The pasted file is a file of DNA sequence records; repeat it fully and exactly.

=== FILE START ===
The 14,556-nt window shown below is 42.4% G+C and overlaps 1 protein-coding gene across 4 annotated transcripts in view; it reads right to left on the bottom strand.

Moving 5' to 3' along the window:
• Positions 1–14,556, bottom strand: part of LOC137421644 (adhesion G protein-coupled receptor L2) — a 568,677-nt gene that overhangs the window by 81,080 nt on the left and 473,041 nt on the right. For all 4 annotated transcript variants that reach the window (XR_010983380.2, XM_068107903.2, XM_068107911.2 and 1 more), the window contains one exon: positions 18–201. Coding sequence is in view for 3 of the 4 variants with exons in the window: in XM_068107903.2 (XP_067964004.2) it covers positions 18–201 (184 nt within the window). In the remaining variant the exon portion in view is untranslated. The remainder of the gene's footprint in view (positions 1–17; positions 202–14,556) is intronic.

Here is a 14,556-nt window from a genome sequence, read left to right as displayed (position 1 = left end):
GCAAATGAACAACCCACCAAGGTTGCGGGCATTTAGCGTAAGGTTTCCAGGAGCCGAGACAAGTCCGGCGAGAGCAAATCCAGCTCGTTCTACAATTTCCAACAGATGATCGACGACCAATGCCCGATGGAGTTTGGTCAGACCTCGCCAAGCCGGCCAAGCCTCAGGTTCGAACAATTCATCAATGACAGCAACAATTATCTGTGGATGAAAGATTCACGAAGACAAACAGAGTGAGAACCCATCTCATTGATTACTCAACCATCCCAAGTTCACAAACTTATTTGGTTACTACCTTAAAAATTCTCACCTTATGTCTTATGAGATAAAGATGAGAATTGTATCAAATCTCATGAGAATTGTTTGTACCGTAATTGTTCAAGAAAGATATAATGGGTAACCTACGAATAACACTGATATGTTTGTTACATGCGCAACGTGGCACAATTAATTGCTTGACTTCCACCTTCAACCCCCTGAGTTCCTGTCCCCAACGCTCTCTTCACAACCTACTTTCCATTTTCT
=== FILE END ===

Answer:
The 14,556-nt window shown below is 42.4% G+C and overlaps 1 protein-coding gene across 4 annotated transcripts in view; it reads right to left on the bottom strand.

Moving 5' to 3' along the window:
• Positions 1–14,556, bottom strand: part of LOC137421644 (adhesion G protein-coupled receptor L2) — a 568,677-nt gene that overhangs the window by 81,080 nt on the left and 473,041 nt on the right. For all 4 annotated transcript variants that reach the window (XR_010983380.2, XM_068107903.2, XM_068107911.2 and 1 more), the window contains one exon: positions 18–201. Coding sequence is in view for 3 of the 4 variants with exons in the window: in XM_068107903.2 (XP_067964004.2) it covers positions 18–201 (184 nt within the window). In the remaining variant the exon portion in view is untranslated. The remainder of the gene's footprint in view (positions 1–17; positions 202–14,556) is intronic.

Here is a 14,556-nt window from a genome sequence, read left to right as displayed (position 1 = left end):
GCAAATGAACAACCCACCAAGGTTGCGGGCATTTAGCGTAAGGTTTCCAGGAGCCGAGACAAGTCCGGCGAGAGCAAATCCAGCTCGTTCTACAATTTCCAACAGATGATCGACGACCAATGCCCGATGGAGTTTGGTCAGACCTCGCCAAGCCGGCCAAGCCTCAGGTTCGAACAATTCATCAATGACAGCAACAATTATCTGTGGATGAAAGATTCACGAAGACAAACAGAGTGAGAACCCATCTCATTGATTACTCAACCATCCCAAGTTCACAAACTTATTTGGTTACTACCTTAAAAATTCTCACCTTATGTCTTATGAGATAAAGATGAGAATTGTATCAAATCTCATGAGAATTGTTTGTACCGTAATTGTTCAAGAAAGATATAATGGGTAACCTACGAATAACACTGATATGTTTGTTACATGCGCAACGTGGCACAATTAATTGCTTGACTTCCACCTTCAACCCCCTGAGTTCCTGTCCCCAACGCTCTCTTCACAACCTACTTTCCATTTTCT